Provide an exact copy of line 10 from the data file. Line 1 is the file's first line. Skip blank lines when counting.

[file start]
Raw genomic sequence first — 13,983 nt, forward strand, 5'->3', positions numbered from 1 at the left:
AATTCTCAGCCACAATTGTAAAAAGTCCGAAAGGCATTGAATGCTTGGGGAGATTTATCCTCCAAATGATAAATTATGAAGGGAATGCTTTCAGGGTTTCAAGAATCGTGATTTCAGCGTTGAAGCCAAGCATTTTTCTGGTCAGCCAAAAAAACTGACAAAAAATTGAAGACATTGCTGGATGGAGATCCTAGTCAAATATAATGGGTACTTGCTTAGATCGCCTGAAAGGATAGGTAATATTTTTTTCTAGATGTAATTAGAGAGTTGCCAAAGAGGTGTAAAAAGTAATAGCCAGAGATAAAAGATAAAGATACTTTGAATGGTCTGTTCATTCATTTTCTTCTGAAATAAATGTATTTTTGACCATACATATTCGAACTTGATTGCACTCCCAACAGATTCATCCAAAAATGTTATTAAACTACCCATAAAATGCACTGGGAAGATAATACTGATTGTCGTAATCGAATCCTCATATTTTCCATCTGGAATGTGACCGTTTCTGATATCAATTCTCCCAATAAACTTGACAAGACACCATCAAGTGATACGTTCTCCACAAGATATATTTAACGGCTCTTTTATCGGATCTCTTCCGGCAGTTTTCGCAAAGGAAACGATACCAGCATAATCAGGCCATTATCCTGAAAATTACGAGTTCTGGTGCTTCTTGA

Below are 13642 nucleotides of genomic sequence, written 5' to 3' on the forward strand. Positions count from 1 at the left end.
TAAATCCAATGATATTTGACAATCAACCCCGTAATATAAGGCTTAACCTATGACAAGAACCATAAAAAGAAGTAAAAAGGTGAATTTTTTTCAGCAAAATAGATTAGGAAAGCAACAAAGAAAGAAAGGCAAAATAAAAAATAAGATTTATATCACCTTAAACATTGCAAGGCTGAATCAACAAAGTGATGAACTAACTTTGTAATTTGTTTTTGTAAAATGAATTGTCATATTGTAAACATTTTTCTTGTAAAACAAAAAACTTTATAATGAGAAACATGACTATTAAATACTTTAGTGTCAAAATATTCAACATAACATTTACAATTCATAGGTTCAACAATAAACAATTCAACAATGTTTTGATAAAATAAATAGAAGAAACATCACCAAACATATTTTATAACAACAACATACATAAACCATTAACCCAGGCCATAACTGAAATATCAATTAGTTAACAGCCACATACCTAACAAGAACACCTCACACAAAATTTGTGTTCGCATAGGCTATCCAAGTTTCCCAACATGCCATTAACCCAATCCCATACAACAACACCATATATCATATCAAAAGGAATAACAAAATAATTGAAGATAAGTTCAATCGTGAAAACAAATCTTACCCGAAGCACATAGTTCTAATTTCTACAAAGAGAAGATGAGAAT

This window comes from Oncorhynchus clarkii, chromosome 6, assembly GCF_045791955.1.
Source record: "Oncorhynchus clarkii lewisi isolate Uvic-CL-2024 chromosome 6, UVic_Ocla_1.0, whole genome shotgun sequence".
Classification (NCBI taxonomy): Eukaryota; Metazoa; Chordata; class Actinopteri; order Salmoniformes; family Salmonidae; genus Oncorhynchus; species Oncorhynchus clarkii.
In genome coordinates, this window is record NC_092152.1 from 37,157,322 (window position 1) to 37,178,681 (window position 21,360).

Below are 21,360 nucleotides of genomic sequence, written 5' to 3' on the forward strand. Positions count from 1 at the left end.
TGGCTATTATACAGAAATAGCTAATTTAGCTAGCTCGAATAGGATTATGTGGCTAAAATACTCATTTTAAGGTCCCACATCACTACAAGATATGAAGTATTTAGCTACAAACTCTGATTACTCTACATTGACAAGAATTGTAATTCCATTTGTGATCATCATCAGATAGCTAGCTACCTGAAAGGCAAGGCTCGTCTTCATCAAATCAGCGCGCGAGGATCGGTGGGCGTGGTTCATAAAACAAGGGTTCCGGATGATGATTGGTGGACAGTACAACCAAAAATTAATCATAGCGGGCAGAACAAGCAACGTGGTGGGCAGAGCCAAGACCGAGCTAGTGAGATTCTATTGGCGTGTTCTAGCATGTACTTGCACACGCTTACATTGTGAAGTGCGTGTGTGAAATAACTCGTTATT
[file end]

TGGCTATTATACAGAAATAGCTAATTTAGCTAGCTCGAATAGGATTATGTGGCTAAAATACTCATTTTAAGGTCCCACATCACTACAAGATATGAAGTATTTAGCTACAAACTCTGATTACTCTACATTGACAAGAATTGTAATTCCATTTGTGATCATCATCAGATAGCTAGCTACCTGAAAGGCAAGGCTCGTCTTCATCAAATCAGCGCGCGAGGATCGGTGGGCGTGGTTCATAAAACAAGGGTTCCGGATGATGATTGGTGGACAGTACAACCAAAAATTAATCATAGCGGGCAGAACAAGCAACGTGGTGGGCAGAGCCAAGACCGAGCTAGTGAGATTCTATTGGCGTGTTCTAGCATGTACTTGCACACGCTTACATTGTGAAGTGCGTGTGTGAAATAACTCGTTATT